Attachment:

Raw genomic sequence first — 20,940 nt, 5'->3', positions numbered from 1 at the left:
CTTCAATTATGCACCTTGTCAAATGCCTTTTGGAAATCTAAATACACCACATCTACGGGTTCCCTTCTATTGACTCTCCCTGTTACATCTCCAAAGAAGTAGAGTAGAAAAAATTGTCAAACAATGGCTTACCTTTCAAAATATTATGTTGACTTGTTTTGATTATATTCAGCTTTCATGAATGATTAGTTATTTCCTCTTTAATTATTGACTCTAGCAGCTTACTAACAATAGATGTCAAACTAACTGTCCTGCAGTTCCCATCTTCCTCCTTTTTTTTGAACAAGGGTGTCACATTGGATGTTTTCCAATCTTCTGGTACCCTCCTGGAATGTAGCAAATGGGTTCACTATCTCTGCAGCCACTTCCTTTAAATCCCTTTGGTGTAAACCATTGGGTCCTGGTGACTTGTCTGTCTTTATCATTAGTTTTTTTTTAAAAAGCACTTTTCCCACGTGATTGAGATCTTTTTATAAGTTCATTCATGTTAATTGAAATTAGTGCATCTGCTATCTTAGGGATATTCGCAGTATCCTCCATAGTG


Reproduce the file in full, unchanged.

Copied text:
Raw genomic sequence first — 20,940 nt, 5'->3', positions numbered from 1 at the left:
CTTCAATTATGCACCTTGTCAAATGCCTTTTGGAAATCTAAATACACCACATCTACGGGTTCCCTTCTATTGACTCTCCCTGTTACATCTCCAAAGAAGTAGAGTAGAAAAAATTGTCAAACAATGGCTTACCTTTCAAAATATTATGTTGACTTGTTTTGATTATATTCAGCTTTCATGAATGATTAGTTATTTCCTCTTTAATTATTGACTCTAGCAGCTTACTAACAATAGATGTCAAACTAACTGTCCTGCAGTTCCCATCTTCCTCCTTTTTTTTGAACAAGGGTGTCACATTGGATGTTTTCCAATCTTCTGGTACCCTCCTGGAATGTAGCAAATGGGTTCACTATCTCTGCAGCCACTTCCTTTAAATCCCTTTGGTGTAAACCATTGGGTCCTGGTGACTTGTCTGTCTTTATCATTAGTTTTTTTTTAAAAAGCACTTTTCCCACGTGATTGAGATCTTTTTATAAGTTCATTCATGTTAATTGAAATTAGTGCATCTGCTATCTTAGGGATATTCGCAGTATCCTCCATAGTG